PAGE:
Pentagon Asks Russia to Avoid Areas in Syria Where Special Operators Are Deployed

By Patrick Goodenough | February 19, 2016 | 4:19am EST
U.S. Army Special Forces soldiers undergo combat marksman skills training in Kabul province, Afghanistan in February 2014. (Photo: DoD/Spc. Connor Mendez, U.S. Army)

( – After saying for months that the U.S. is not cooperating with Russia in Syria – beyond basic air safety “deconfliction” measures – a senior military official disclosed Thursday that the Pentagon has asked Russia to avoid areas where U.S. Special Forces troops are located in northern Syria.

The U.S. and Russia are both carrying out airstrikes in Syria – the U.S. since the fall of 2014 as part of a coalition against the Islamic State of Iraq and Syria (ISIS), and the Russians since last September targeting what it calls “terrorist” groups, in a campaign of support for the Assad regime.

Lt. Gen. Charles Brown, commander of U.S. Air Forces Central Command, told reporters by video link from Qatar that areas where U.S. Special Forces troops are deployed had been made known in general terms to the Russians.

“Not specific areas, but certainly broad areas to maintain a level of safety for our forces that are on the ground,” he said.

“The areas we’ve actually identified are areas we do have coalition SOF [special operations forces] in Syria,” Brown said. “So, it’s not specific areas, but fairly broad areas, to maintain a level of safety for our forces that are there on the ground.”

Asked whether the U.S. had offered the Russians anything in exchange, Brown said that the Russians had requested – even before the Special Forces request was made – that the U.S. steer clear of airfields being used by Russia in its Syria campaign.

“Typically, we don’t fly there anyway,” he said. “So, that hasn’t been an issue.”

A reporter pointed out that the Pentagon will not tell the American people where the special forces troops are deployed, for security reasons, but is telling the Russians, then asked, “Do you have any assurances that they’re not going to provide that information to ISIS or to leak that information?”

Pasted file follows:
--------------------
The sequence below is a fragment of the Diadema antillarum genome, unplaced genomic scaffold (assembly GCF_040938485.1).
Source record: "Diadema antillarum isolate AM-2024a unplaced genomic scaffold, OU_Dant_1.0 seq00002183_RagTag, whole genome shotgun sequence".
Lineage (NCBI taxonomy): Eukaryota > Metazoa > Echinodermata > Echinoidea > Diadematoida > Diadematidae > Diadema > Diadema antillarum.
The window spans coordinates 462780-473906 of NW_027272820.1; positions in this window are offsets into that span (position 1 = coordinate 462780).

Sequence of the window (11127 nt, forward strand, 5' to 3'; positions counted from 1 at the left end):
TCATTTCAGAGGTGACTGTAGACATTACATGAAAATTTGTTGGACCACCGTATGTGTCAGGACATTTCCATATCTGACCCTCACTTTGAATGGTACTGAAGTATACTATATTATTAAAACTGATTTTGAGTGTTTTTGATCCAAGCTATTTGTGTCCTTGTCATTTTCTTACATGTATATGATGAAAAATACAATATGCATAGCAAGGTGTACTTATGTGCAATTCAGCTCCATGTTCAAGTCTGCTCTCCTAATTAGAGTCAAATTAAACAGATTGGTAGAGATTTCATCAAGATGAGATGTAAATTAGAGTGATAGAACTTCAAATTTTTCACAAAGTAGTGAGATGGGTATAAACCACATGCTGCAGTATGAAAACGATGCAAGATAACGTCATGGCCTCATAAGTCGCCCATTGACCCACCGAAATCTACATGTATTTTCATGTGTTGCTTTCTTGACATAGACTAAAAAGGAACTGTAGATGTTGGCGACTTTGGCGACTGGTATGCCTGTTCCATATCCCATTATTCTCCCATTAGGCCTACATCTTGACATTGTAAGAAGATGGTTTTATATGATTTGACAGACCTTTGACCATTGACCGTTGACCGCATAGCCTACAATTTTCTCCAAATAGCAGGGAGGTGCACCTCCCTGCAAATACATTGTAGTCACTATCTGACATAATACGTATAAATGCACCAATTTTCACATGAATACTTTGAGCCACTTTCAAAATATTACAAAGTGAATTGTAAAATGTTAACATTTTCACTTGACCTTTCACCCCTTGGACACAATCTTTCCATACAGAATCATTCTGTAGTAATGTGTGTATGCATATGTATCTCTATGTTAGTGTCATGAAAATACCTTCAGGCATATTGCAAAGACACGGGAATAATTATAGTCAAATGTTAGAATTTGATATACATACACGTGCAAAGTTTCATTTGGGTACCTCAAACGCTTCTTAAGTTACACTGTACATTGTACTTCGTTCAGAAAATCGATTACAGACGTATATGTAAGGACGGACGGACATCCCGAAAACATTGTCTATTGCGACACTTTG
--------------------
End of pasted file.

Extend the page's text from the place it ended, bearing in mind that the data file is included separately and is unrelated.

“I don’t have any assurances, really, from the Russians,” Brown replied. “But – because all it’s going to do is escalate things. And I don’t think the Russians want to escalate against the coalition.”

Brown said he could not say whether Russia had been notified before or after the Special Forces troops went in.

“I don’t remember the exact date or time frame associated, but it was all kind of real close together,” he said.

He said the decision to tell the Russians had been made at a “higher level,” adding that it had been done “through diplomatic channels.”

‘Not pinpoint locations’

The Obama administration at the end of last October announced plans to deploy up to 50 Special Forces troops in northern Syria to help what it calls “moderate opposition forces” in their fight against ISIS. On Dec. 14 President Obama revealed that a small group was now on the ground.

After Brown’s portion of Thursday’s briefing was completed, Pentagon press secretary Peter Cook offered to “clarify” and “amplify.”

“When the decision was made to put special operators into Syria, there was a formal request made [of the Russians] – geographic areas specifically, not pinpoint locations, to protect the safety of our people,” he said.

“Geographical areas writ large,” he added. “Not specific locations and not times.”

Asked several times why the Pentagon has been insisting that there was no cooperation with Russia – apart from the “deconfliction” Memorandum of Understanding (MOU) to avoid any incidents in the air – Cook repeated that the decision was taken “to maintain the safety of our special operators on the ground.”

“I’m not going to get into details, other than to say, that there was an effort made to protect the safety of our people from the risk of Russian airstrikes,” he said.

“Up to this point, they [the Russians] have honored this request.”

Cook said the interaction occurred between the Pentagon and the Russian Ministry of Defense, and that Defense Secretary Ashton Carter was “aware of this.”

Unconvinced that Russia’s airstrikes are genuinely designed to counter ISIS, the U.S. has refused to coordinate with Moscow – beyond the “deconfliction” MOU.

On Oct. 30, the day the administration announced the Special Forces plan, a senior Defense official in a background briefing said the Russians have not been told where the troops would be deployed.

“Are you going to tell them where the U.S. troops are going to be?” a reporter asked. “You’ve not notified them of the location?”

“We have not notified, and we – we do not feel the need to notify them of their location,” the official replied. “They are keenly aware of what happens, as we are, over the skies of Syria, and coming in and out of Syria, and we expect them to maintain a safe and responsible distance from us.”

Pressed on the issue, the official said later during the briefing, “As of right now, we have no plan to communicate with the Russians, but we would always do whatever we had to to protect our forces going into a new place.”

On the same day, Carter was asked the same question, en route to Alaska.

“Could you say whether you have or will talk to the Russians about having them steer clear of the area where those U.S. forces will be?” the defense secretary was asked.

“We don't intend to discuss that with – I – this particular kind of activity,” Carter said. “And again, they’re operating in an entirely different part of the country.”

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